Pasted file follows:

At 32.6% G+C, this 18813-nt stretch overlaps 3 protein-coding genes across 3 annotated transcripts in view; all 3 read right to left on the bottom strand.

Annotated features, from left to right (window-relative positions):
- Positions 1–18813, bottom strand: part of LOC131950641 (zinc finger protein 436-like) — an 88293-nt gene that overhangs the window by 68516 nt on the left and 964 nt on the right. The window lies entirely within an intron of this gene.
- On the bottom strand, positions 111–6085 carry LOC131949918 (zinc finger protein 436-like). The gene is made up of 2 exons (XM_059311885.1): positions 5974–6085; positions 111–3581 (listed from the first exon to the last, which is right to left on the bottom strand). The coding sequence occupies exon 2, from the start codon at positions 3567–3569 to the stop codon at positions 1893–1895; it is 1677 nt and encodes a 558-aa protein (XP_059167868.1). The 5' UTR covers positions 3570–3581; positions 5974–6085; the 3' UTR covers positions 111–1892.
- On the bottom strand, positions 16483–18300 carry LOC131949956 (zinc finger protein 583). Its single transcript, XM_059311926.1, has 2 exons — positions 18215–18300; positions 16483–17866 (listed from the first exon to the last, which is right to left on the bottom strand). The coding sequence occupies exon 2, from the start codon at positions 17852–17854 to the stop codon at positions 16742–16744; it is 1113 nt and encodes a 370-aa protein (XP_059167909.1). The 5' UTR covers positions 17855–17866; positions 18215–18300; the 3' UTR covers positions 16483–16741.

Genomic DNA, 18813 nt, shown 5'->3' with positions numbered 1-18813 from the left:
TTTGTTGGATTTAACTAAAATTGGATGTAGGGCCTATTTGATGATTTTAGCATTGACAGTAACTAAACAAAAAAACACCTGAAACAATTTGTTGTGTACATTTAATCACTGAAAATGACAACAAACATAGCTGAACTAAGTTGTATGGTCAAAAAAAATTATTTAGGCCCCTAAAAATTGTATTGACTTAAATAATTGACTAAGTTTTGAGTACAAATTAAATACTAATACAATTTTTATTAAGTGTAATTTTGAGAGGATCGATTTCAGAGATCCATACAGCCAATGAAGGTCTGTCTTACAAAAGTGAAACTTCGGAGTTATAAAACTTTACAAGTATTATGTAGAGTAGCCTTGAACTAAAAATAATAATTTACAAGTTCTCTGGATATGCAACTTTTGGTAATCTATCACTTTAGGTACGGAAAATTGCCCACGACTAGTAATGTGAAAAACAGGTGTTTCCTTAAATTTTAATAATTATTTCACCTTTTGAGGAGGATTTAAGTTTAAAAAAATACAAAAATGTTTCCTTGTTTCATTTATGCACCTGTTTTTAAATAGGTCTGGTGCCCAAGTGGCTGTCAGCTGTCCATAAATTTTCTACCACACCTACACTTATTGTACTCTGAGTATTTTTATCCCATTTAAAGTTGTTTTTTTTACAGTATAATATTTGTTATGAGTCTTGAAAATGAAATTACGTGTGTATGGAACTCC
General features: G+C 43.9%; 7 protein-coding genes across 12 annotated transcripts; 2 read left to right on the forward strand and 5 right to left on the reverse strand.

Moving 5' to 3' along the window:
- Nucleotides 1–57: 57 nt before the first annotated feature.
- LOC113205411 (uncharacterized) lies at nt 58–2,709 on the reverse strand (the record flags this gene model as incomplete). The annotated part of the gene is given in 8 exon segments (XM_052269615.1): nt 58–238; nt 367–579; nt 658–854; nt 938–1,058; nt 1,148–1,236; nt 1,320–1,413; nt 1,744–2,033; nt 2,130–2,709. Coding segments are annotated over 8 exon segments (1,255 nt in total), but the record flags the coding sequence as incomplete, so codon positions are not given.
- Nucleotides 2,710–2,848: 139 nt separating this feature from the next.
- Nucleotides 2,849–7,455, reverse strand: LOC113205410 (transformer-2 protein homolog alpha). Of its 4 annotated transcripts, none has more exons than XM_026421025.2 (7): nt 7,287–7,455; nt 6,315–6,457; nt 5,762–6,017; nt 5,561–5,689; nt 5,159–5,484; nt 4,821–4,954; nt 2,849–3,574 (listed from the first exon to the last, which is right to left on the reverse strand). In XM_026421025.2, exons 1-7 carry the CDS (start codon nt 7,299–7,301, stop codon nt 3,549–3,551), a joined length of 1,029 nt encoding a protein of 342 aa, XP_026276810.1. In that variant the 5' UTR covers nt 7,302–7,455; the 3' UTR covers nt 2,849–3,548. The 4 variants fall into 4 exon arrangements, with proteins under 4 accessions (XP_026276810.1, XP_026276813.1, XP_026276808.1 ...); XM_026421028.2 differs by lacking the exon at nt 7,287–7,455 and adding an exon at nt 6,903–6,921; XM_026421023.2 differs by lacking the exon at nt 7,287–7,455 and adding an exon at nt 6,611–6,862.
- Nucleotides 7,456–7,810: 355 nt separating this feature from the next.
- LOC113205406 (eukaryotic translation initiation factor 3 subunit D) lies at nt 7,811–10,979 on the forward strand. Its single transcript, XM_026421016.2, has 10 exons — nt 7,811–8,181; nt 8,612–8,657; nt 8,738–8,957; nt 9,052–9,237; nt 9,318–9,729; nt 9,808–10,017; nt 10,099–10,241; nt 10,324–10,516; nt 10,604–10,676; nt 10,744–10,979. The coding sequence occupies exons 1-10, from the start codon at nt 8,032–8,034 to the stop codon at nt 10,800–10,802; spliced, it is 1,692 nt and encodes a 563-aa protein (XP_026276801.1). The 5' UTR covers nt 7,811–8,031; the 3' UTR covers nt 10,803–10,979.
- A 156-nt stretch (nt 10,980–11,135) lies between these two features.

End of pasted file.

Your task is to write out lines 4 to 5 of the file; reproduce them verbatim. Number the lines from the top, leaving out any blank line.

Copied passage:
- On the bottom strand, positions 111–6085 carry LOC131949918 (zinc finger protein 436-like). The gene is made up of 2 exons (XM_059311885.1): positions 5974–6085; positions 111–3581 (listed from the first exon to the last, which is right to left on the bottom strand). The coding sequence occupies exon 2, from the start codon at positions 3567–3569 to the stop codon at positions 1893–1895; it is 1677 nt and encodes a 558-aa protein (XP_059167868.1). The 5' UTR covers positions 3570–3581; positions 5974–6085; the 3' UTR covers positions 111–1892.
- On the bottom strand, positions 16483–18300 carry LOC131949956 (zinc finger protein 583). Its single transcript, XM_059311926.1, has 2 exons — positions 18215–18300; positions 16483–17866 (listed from the first exon to the last, which is right to left on the bottom strand). The coding sequence occupies exon 2, from the start codon at positions 17852–17854 to the stop codon at positions 16742–16744; it is 1113 nt and encodes a 370-aa protein (XP_059167909.1). The 5' UTR covers positions 17855–17866; positions 18215–18300; the 3' UTR covers positions 16483–16741.